Instructors: Jonathan Marc Gribetz
Global Feminisms: Feminist Movements in the Middle East and Beyond
This course explores how feminist thought & activism circulates globally by examining a variety of feminist movements in the Middle East & North Africa. Beginning with modern feminist thought and activism in mid-19th century Syria & Egypt, we'll trace feminist movements in various contemporary contexts, from Morocco, Iran, Turkey, Tunisia, Israel, Saudi Arabia, Lebanon & Egypt in the 20th century, to women's participation in the Arab Spring and transnational Islamic movements in the 21st century. We'll map the local and geopolitical discourses that have shaped regional feminisms, and ask how local feminisms are transnational or global.
Instructors: Satyel Larson
Medieval Cairo: A Survival Guide
How can we reconstruct quotidian life in premodern society? This course takes history to the micro-level, with rigor. Sometimes simple questions (what did people eat, wear, do for a living? whom did they marry?) can be the most challenging to answer. Our laboratory will be medieval Cairo, a burgeoning metropolis astride the Mediterranean and Indian Ocean trade routes and an excellent place for take-out food. You will contribute to an evolving state of knowledge through letters and other documents written by the men and women of medieval Cairo, and through hands-on experiments, including paper-making, cooking and eating.
Instructors: Marina Rustow
Colonialism, Post-Colonialism and Islam: North Africa (1830-2019)
This course explores the history of North Africa, an area undergoing radical political turmoil since the beginning of the Arab spring in January 2011. It analyzes the colonial and postcolonial transformations of the Maghrib from the 19th to the first decade of the 21st century. Through a range of secondary and primary sources, the purpose of the course is to give an overview of the colonial effects and legacies on and in North African societies, but also to start questioning the colonial period as a framework of analysis.
Instructors: M'hamed Oualdi
Modern Iran
This course surveys major themes in the history of modern Iranian politics and society beginning in the 19th century and ending in the present. Topics to be explored include national identity, imperialism and interaction with the West, Islamic government, monarchism, constitutionalism, revolution, gender, Shi'a religious culture, religious diversity and post-revolutionary reformist and conservative thought and politics. Though focusing on the Iranian context, the course addresses questions asked by thinkers across the Muslim world in the modern period, questions that concern their relationship with the West, with Islam, and with modernity.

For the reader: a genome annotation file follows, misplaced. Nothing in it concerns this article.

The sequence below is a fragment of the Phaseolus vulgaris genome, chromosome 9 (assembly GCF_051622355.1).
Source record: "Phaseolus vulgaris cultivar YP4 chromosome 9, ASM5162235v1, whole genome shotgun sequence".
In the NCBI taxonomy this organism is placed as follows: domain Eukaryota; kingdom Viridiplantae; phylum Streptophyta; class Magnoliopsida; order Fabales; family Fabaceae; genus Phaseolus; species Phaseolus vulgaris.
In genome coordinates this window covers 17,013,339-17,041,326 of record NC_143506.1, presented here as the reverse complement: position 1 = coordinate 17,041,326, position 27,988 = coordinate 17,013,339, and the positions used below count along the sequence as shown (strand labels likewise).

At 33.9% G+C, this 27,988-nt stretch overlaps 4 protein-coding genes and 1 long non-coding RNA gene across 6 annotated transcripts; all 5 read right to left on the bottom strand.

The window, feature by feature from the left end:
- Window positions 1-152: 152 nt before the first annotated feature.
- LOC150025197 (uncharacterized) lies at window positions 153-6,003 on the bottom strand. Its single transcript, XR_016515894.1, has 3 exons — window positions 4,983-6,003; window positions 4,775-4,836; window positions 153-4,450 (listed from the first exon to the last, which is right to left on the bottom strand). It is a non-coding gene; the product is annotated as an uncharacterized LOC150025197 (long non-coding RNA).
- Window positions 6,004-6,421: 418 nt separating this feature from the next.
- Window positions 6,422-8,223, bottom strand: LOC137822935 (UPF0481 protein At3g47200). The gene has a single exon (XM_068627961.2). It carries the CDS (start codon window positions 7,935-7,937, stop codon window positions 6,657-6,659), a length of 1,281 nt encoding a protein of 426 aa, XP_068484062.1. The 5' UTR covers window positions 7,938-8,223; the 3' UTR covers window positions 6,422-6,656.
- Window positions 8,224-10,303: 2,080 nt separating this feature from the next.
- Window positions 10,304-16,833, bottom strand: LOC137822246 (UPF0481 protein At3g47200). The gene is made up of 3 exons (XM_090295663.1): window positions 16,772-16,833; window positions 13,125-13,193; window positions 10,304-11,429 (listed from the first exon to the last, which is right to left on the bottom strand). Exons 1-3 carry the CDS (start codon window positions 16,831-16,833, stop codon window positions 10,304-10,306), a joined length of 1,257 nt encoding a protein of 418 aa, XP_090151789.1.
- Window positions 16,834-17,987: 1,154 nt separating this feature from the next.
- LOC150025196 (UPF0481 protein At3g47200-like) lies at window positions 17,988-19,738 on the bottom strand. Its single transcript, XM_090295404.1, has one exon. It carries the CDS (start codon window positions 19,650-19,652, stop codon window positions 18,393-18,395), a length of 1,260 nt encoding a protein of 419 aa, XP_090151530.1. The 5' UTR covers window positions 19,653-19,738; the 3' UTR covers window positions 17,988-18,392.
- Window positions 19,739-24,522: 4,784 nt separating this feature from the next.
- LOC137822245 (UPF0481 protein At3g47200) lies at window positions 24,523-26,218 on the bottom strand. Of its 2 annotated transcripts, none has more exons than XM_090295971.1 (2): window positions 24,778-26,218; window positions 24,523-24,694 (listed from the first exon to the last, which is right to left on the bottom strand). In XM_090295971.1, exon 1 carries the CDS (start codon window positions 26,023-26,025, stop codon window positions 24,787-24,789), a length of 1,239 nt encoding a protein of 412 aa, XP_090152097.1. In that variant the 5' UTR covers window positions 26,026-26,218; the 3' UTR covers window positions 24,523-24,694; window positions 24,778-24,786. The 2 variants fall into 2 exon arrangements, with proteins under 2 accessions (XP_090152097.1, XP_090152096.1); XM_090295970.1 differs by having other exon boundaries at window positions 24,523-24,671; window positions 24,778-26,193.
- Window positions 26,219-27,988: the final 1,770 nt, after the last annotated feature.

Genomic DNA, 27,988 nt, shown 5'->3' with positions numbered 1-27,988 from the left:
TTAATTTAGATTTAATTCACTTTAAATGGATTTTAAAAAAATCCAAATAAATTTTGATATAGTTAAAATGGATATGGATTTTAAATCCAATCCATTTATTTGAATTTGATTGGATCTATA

Instructors: Nura Alia Hossainzadeh
The Ottoman Empire, 1300-1800
This course surveys the history of the world's most enduring Islamic state, the Ottoman Empire, from its beginnings in the fourteenth century to the advent of reform in the early 19th century. At its height, the Ottoman Empire ruled over the Middle East, the Balkans, modern day Turkey, Central Europe and much of the Mediterranean. The history of the Ottoman Empire is essential in understanding the modern Middle East and the Balkans.
Instructors: Molly Greene
The Late Ottoman Empire
This course focuses on the Westernization movement, Ottoman administrative reforms, Young Ottoman, Young Turk, and ethnic-nationalist movements. In addition great diplomatic crises of 19th and 20th century and the emergence of modern Turkey will be examined.
Instructors: Mehmed Sükrü Hanioglu


Elementary Arabic I
This class develops the basic structures and vocabulary for understanding, speaking, writing and reading Modern Standard Arabic, the shared formal variety of Arabic used throughout the Arab world. Students will also gain some familiarity with both Egyptian and Syrian colloquial dialects. Classroom activities are designed to foster communication and cultural competence through comprehension and grammar exercises, skits, conversation, and the use of a variety of audio-visual materials.
Instructors: Nancy A. Coffin, Faris Zwirahn
Intermediate Arabic I
This course builds on the skills developed in Elementary Arabic. Students in this course work to improve their proficiency in speaking, listening, reading and writing. We will focus primarily on Modern Standard Arabic in reading and writing, but Levantine and/or Egyptian dialect will be used in informal speaking and listening exercises.
Instructors: Gregory J. Bell, Tarek Farag Elsayed, Thomas Henry Hefter
Intermediate Arabic II
Study of Arabic grammar and syntax, and use of the language in functional contexts. Reading of extra material from articles, newspapers, short stories. Discussions are held in Arabic to enhance students' speaking skills.
Instructors: Gregory J. Bell, Nancy A. Coffin, Thomas Henry Hefter
Advanced Arabic I
Development of speaking, listening, reading and writing at the upper-intermediate to advanced levels of proficiency. Course is taught primarily in Arabic.
Instructors: Thomas Henry Hefter
Media Arabic I
In this course, students will develop their skills in reading and listening to Arabic news media, including newspapers, magazines, websites, radio and satellite TV broadcasts (including BBC and al-Jazeera, among others). Attention will also be given to informal discussion of current news, and we will also take a brief look at political cartoons. Language of instruction will be primarily Arabic.
Instructors: Hannah Essien
Egyptian Colloquial Arabic
An introduction to the spoken dialects of Egypt, particularly of Cairo. Students in this course are assumed to have a functional, working knowledge of classical Arabic, and the course will focus on developing the ability to use conversational language in common, everyday situations.
Instructors: Tarek Farag Elsayed